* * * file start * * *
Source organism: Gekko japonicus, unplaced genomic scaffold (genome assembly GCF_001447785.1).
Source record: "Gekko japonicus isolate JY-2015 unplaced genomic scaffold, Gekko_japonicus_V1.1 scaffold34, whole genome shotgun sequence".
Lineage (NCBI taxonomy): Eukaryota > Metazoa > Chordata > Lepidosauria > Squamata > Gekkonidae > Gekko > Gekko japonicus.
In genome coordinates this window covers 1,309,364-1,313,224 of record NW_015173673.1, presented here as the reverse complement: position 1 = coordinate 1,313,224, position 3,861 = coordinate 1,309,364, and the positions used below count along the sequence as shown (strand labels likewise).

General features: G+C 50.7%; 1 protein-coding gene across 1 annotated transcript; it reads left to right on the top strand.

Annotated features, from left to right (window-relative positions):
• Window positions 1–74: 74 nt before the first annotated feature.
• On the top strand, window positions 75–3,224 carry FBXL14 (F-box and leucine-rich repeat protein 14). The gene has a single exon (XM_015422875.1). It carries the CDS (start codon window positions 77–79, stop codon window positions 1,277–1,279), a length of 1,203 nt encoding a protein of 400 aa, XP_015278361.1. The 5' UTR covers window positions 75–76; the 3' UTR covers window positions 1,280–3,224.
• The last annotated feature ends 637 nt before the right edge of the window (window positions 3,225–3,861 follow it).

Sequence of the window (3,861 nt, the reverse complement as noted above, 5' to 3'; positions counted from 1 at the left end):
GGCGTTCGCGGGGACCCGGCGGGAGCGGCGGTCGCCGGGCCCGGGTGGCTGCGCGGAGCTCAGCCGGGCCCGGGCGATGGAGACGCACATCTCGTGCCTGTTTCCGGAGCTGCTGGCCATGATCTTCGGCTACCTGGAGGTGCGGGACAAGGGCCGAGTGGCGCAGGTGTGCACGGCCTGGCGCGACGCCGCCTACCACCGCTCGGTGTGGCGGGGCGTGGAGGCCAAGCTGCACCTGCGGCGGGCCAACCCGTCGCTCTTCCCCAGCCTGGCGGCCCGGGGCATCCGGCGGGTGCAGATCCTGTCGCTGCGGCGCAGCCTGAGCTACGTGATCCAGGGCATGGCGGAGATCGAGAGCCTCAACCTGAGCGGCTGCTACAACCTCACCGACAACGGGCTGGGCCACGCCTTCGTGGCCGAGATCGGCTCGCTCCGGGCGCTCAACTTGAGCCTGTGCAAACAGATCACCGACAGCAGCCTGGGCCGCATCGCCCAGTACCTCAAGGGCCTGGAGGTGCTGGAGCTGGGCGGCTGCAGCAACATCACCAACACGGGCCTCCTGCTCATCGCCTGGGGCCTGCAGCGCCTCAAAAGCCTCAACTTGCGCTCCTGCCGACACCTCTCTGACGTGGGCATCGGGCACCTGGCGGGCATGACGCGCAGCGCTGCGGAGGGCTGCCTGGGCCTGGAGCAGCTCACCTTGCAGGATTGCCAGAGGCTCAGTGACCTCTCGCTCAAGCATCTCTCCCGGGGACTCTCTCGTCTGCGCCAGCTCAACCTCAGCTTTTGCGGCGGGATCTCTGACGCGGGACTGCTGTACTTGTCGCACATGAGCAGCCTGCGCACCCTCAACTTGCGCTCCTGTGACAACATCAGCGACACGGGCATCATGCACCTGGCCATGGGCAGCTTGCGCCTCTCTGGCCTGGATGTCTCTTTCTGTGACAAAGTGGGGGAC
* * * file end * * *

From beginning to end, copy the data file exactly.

Source organism: Gekko japonicus, unplaced genomic scaffold (genome assembly GCF_001447785.1).
Source record: "Gekko japonicus isolate JY-2015 unplaced genomic scaffold, Gekko_japonicus_V1.1 scaffold34, whole genome shotgun sequence".
Lineage (NCBI taxonomy): Eukaryota > Metazoa > Chordata > Lepidosauria > Squamata > Gekkonidae > Gekko > Gekko japonicus.
In genome coordinates this window covers 1,309,364-1,313,224 of record NW_015173673.1, presented here as the reverse complement: position 1 = coordinate 1,313,224, position 3,861 = coordinate 1,309,364, and the positions used below count along the sequence as shown (strand labels likewise).

General features: G+C 50.7%; 1 protein-coding gene across 1 annotated transcript; it reads left to right on the top strand.

Annotated features, from left to right (window-relative positions):
• Window positions 1–74: 74 nt before the first annotated feature.
• On the top strand, window positions 75–3,224 carry FBXL14 (F-box and leucine-rich repeat protein 14). The gene has a single exon (XM_015422875.1). It carries the CDS (start codon window positions 77–79, stop codon window positions 1,277–1,279), a length of 1,203 nt encoding a protein of 400 aa, XP_015278361.1. The 5' UTR covers window positions 75–76; the 3' UTR covers window positions 1,280–3,224.
• The last annotated feature ends 637 nt before the right edge of the window (window positions 3,225–3,861 follow it).

Sequence of the window (3,861 nt, the reverse complement as noted above, 5' to 3'; positions counted from 1 at the left end):
GGCGTTCGCGGGGACCCGGCGGGAGCGGCGGTCGCCGGGCCCGGGTGGCTGCGCGGAGCTCAGCCGGGCCCGGGCGATGGAGACGCACATCTCGTGCCTGTTTCCGGAGCTGCTGGCCATGATCTTCGGCTACCTGGAGGTGCGGGACAAGGGCCGAGTGGCGCAGGTGTGCACGGCCTGGCGCGACGCCGCCTACCACCGCTCGGTGTGGCGGGGCGTGGAGGCCAAGCTGCACCTGCGGCGGGCCAACCCGTCGCTCTTCCCCAGCCTGGCGGCCCGGGGCATCCGGCGGGTGCAGATCCTGTCGCTGCGGCGCAGCCTGAGCTACGTGATCCAGGGCATGGCGGAGATCGAGAGCCTCAACCTGAGCGGCTGCTACAACCTCACCGACAACGGGCTGGGCCACGCCTTCGTGGCCGAGATCGGCTCGCTCCGGGCGCTCAACTTGAGCCTGTGCAAACAGATCACCGACAGCAGCCTGGGCCGCATCGCCCAGTACCTCAAGGGCCTGGAGGTGCTGGAGCTGGGCGGCTGCAGCAACATCACCAACACGGGCCTCCTGCTCATCGCCTGGGGCCTGCAGCGCCTCAAAAGCCTCAACTTGCGCTCCTGCCGACACCTCTCTGACGTGGGCATCGGGCACCTGGCGGGCATGACGCGCAGCGCTGCGGAGGGCTGCCTGGGCCTGGAGCAGCTCACCTTGCAGGATTGCCAGAGGCTCAGTGACCTCTCGCTCAAGCATCTCTCCCGGGGACTCTCTCGTCTGCGCCAGCTCAACCTCAGCTTTTGCGGCGGGATCTCTGACGCGGGACTGCTGTACTTGTCGCACATGAGCAGCCTGCGCACCCTCAACTTGCGCTCCTGTGACAACATCAGCGACACGGGCATCATGCACCTGGCCATGGGCAGCTTGCGCCTCTCTGGCCTGGATGTCTCTTTCTGTGACAAAGTGGGGGAC